In January 2015, equipped with a camera and hydrophone to record whale sounds, we went out into Raja Ampat’s Dampier Strait, and to our shock, found 15 different species of whales, dolphins, and dugong in the first week. On every boat trip out we encountered small Indo-Pacific bottlenose dolphins (Tursiops aduncus). More numerous were the oceanic dolphins, such as the acrobatic spinner dolphins and spotted dolphins which can travel in packs of over 1,000! We encountered large groups of short-finned pilot whales (Globicephala macrorhynchus) feeding on squid; they were often accompanied by bottlenose dolphins, Fraser’s dolphins (Lagenodelphis hosei), and even pygmy killer whales (Feresa attenuata). We found Bryde’s whales: filter-feeders of the Baleen family that consume plankton and small fish. We also saw pods of sperm whales: these huge mammals, as well as Bryde’s whales, were observed mating and calving in previously unknown feeding and breeding grounds, with peak activity between December and early March. We even encountered a large adult killer whale (Orcinus orca) in the Dampier: these are rare in tropical waters, but two pods have been spotted. In Raja Ampat they feed on manta rays, dolphins, and newborn Bryde’s whales.
Negative impacts on cetaceans were also observed. Whales are scarred from boat collisions; some dorsal fins were completely severed. Boat traffic, especially from large speed boats and ferries, are a major threat to cetaceans in the Dampier Strait; the daily Sorong–Waisai passenger ferry nearly collided with a sperm whale when we were on it. The need to educate people using the strait, and establish protocols for shipping traffic, is obvious, as is the need to introduce and regulate whale-watching tourism, so that locals can benefit from the giants in their neighborhood.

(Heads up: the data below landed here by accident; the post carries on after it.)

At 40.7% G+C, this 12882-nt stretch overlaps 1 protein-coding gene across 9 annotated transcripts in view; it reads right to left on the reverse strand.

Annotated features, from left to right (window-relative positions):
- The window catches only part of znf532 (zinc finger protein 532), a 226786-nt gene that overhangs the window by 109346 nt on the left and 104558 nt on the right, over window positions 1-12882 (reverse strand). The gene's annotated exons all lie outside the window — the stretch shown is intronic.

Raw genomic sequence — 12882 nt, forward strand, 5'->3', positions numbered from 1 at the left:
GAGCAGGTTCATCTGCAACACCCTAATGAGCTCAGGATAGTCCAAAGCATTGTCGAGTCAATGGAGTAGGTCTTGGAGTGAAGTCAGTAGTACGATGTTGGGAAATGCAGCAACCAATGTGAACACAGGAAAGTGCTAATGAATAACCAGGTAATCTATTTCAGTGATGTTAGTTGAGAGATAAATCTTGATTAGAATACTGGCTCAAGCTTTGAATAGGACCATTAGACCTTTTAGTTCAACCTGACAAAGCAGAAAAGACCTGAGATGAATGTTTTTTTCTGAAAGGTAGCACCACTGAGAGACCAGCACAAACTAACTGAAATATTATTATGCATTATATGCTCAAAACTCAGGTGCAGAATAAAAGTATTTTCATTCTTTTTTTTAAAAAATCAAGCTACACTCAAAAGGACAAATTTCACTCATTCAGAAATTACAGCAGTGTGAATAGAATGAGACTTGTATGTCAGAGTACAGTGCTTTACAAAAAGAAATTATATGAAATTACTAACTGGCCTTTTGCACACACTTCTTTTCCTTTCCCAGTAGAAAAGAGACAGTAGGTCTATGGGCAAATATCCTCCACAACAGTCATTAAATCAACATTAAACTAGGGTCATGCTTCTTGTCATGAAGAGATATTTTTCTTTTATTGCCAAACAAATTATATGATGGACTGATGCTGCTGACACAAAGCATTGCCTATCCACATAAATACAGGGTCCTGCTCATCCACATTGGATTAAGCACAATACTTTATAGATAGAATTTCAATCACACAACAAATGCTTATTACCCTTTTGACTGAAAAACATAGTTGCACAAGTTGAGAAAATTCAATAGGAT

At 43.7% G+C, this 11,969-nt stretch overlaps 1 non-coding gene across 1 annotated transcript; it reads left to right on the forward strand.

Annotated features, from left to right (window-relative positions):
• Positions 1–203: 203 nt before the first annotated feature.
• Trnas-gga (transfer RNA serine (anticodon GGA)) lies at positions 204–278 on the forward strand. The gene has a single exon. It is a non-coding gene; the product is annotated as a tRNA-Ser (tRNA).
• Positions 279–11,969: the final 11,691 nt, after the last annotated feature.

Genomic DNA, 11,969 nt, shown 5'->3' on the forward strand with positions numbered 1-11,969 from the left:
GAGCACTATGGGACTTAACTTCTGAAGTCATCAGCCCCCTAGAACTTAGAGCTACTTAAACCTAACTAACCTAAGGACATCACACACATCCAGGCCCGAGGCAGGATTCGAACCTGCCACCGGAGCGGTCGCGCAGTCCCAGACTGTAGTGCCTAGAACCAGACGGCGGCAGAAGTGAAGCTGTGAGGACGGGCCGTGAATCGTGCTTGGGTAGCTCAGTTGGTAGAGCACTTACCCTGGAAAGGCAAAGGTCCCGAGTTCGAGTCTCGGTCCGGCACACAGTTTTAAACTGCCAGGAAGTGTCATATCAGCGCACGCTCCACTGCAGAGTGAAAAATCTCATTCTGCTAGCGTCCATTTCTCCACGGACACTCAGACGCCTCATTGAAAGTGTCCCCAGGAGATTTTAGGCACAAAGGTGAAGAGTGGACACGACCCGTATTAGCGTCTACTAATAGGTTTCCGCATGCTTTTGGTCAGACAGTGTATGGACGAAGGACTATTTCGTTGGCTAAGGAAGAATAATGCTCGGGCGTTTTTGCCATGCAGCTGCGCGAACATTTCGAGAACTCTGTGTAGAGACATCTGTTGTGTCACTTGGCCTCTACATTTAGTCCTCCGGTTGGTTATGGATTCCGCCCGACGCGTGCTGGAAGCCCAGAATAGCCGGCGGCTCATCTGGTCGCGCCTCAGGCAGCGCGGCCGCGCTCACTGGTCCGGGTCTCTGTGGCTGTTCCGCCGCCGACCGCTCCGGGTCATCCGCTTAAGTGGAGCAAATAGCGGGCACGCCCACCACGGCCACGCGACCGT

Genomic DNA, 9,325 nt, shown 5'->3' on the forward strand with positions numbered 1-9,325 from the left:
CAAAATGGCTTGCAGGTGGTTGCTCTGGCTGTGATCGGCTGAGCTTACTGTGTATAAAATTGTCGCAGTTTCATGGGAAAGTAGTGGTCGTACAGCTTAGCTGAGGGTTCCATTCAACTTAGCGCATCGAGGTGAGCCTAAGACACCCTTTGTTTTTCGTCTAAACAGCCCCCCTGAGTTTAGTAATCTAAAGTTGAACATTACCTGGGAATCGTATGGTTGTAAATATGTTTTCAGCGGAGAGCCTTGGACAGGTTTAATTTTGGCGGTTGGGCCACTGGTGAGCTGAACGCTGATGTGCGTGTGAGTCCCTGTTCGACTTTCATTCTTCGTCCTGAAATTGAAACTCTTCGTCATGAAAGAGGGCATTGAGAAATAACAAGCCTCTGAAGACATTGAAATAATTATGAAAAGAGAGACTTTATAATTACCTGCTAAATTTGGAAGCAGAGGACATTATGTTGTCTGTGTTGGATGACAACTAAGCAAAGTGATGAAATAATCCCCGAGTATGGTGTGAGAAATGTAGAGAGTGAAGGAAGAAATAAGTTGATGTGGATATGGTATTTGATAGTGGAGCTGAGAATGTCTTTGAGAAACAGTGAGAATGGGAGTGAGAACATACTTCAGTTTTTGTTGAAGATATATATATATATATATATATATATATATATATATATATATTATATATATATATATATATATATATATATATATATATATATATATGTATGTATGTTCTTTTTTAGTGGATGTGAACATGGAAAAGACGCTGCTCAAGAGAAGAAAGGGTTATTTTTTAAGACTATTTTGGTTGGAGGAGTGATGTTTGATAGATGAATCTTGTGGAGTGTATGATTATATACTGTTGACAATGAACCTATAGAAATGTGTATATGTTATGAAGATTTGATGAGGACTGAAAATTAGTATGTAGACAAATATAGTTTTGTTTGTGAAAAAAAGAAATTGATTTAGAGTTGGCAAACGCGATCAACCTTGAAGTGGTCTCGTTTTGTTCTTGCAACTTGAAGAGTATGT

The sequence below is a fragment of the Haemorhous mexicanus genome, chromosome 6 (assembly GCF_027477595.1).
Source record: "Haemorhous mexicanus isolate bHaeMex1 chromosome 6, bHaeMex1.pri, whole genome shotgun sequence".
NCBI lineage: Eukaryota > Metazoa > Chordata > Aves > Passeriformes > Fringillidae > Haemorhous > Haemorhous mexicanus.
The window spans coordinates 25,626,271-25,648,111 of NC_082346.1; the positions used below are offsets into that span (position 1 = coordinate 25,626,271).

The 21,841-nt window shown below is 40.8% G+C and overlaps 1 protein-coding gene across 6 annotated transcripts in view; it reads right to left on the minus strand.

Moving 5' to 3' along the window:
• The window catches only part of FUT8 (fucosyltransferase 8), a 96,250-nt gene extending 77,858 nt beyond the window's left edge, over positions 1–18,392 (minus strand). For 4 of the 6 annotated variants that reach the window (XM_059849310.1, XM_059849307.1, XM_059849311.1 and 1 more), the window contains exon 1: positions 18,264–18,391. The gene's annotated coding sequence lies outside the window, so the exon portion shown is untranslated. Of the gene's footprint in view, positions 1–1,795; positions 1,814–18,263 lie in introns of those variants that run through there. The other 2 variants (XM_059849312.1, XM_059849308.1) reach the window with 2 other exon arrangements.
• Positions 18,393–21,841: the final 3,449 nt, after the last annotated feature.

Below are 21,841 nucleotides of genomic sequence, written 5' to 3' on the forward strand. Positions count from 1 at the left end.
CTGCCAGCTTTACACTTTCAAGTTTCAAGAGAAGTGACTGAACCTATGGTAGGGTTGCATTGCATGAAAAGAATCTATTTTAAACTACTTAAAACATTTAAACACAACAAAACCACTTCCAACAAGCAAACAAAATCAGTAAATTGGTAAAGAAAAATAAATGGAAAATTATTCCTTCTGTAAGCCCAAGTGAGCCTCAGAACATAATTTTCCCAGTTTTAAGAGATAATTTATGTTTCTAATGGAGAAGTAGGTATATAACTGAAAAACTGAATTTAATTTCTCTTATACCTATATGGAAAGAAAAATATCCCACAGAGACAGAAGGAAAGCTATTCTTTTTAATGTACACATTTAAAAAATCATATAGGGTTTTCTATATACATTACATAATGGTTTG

In order to assess the health of Raja Ampat’s biodiversity, and the Bird’s Head ecosystem — that off the northwestern coast of New Guinea island — more broadly, it is essential to both protect and study whales and dolphins. In the coming years, the University of Papua and Ocean Sounds, an international NGO, will be doing so, in order to better understand cetacean life cycles and behaviors, and ultimately, to create protection plans. We’ll be tracking individual whales through non-invasive photo identification and the building of databases that will ultimately show the routes by which whales travel throughout Indonesia.
We intend to establish a marine research station in Raja Ampat, not only to conduct research, but also to teach people about whales and dolphins.
About the authors:
Heike Iris Vester (firstname.lastname@example.org) is the founder and director of Ocean Sounds, a group dedicated to marine research, education and conservation through engagement with local communities. Ocean Sounds focuses on the biology and vocal communication of cetaceans, and has projects in Chile and Norway; they will soon open an office in Indonesia.
Ricardo F. Tapilatu (email@example.com) is the director of the Research Center for Pacific Marine Resources at the University of Papua (UNIPA). The Center is dedicated to the research and conservation of Pacific Marine Resources across the Bird’s Head Seascape in the western Pacific region. The Centre is the only local organization engaged in Pacific Leatherback Turtle protection in the world’s largest remaining nesting beaches in West Papua.
Ocean Sounds and UNIPA both work closely with APEX Environmental, a group with extensive expertise in oceanic whale and dolphin surveys, cetacean ecology research, conservation, management, policy development, and training.